The ship has sailed on the Patient Protection and Affordable Care Act (ACA), and the treacherous waters of partisan legal cases haven’t sunk it yet. Tuesday the law weathered another storm.
On July 22, a three-judge panel of the U.S. Court of Appeals for the District of Columbia Circuit released a decision on Halbig v. Burwell, vacating a provision of the Patient Protection and Affordable Care Act that provides government subsidies to help pay the premiums for health insurance. Foes of Obamacare rejoiced.
A few hours later, in Richmond, Virginia, the Fourth Circuit released a decision in King v. Burwell, unanimously upholding the ACA subsidies.
“That was a short party, wasn’t it?” wrote Greg Sargent in the Washington Post.
The White House Press Secretary was quick to respond:
“Another partisan attempt to harm the Affordable Care Act failed today. This latest attempt (Halbig v. Burwell) was undermined by a unanimous judicial panel in the 4th Circuit (King v. Burwell). The law was designed to make health care affordable through tax credits– and it is working.”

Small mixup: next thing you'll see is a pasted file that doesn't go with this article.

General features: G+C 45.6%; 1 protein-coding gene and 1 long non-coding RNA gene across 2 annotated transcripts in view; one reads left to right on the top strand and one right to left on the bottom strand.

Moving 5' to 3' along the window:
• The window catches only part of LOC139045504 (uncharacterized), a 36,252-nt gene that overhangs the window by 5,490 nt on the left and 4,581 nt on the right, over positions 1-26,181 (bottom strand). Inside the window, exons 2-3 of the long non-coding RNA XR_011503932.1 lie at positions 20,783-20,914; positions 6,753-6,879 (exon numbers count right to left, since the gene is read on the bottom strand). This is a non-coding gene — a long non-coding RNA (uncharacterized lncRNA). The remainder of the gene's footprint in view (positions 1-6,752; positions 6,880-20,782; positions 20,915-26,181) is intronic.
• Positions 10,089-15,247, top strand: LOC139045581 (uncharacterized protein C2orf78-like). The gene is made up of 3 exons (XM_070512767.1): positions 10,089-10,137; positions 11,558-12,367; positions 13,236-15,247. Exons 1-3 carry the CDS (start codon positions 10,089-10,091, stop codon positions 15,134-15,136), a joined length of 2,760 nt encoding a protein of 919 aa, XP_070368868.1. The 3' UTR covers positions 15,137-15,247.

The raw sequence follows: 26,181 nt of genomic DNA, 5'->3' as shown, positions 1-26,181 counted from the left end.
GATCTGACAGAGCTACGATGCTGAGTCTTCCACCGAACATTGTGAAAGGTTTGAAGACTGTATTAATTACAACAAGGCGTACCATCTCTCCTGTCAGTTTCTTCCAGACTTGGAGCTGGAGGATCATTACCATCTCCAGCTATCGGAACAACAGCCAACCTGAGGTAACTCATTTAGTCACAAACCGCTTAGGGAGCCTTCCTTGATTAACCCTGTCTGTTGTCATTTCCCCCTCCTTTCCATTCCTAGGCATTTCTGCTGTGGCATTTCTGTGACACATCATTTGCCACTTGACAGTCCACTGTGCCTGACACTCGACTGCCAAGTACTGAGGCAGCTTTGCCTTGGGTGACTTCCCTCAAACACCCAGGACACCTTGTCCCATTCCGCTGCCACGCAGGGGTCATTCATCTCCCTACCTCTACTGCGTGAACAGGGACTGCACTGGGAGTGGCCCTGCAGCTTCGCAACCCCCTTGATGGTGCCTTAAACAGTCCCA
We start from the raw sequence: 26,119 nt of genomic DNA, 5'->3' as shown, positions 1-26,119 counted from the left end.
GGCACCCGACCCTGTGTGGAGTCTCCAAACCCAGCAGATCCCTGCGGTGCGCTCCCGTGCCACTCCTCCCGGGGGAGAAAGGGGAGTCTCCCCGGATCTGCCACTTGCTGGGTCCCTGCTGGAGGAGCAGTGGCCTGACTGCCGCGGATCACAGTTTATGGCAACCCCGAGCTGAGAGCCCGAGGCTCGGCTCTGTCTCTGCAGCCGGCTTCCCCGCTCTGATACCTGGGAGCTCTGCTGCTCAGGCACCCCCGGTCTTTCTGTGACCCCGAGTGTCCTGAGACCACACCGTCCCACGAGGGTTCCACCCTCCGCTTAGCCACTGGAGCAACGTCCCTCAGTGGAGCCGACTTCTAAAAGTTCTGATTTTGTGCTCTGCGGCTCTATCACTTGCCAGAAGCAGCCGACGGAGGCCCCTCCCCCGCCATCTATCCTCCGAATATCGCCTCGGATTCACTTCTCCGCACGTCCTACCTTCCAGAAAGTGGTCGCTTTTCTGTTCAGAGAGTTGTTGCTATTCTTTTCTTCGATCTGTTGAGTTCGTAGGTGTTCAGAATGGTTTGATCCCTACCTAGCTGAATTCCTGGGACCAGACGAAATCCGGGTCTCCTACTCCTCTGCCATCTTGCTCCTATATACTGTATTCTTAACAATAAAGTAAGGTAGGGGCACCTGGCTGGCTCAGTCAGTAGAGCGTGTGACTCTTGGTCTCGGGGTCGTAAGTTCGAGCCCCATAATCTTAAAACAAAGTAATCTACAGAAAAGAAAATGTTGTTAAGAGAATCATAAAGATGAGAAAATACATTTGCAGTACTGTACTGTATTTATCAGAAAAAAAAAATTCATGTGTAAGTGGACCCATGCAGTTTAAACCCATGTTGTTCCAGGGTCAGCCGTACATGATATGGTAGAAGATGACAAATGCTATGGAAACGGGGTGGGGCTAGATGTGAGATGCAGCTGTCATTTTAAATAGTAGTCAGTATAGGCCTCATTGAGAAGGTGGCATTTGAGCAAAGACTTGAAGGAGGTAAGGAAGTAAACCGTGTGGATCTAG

The case is not Supreme Court bound according to an AP story. “Since (Halbig v. Burwell) was decided by a three-judge panel, the administration will ask the full 11-member appeals court to hear the case. The full U.S. Court of Appeals for the District of Columbia Circuit has seven judges appointed by Democratic presidents, including four by Obama.” Read the story here.
Iowa, along with six other states, established a State Partnership Marketplace, which provides insurance premium subsidies to some 24,485 eligible Iowans. Governor Branstad, an opponent of the ACA, is in no hurry to make the transition to the marketplace, which is required to be completed by 2015, after the midterms. The Des Moines Register explained the impact of the court rulings on Iowans in a July 22 article by Tony Leys.
Is Obamacare on the shoals? Not really. The administration is navigating the legal challenges to the unpopular law, and in the meanwhile, people who could not afford health care insurance without government subsidies can buy coverage. That’s part of what the law intended.
For those who bought policies through the exchange, there was a turbulent start, but it is clear sailing for now.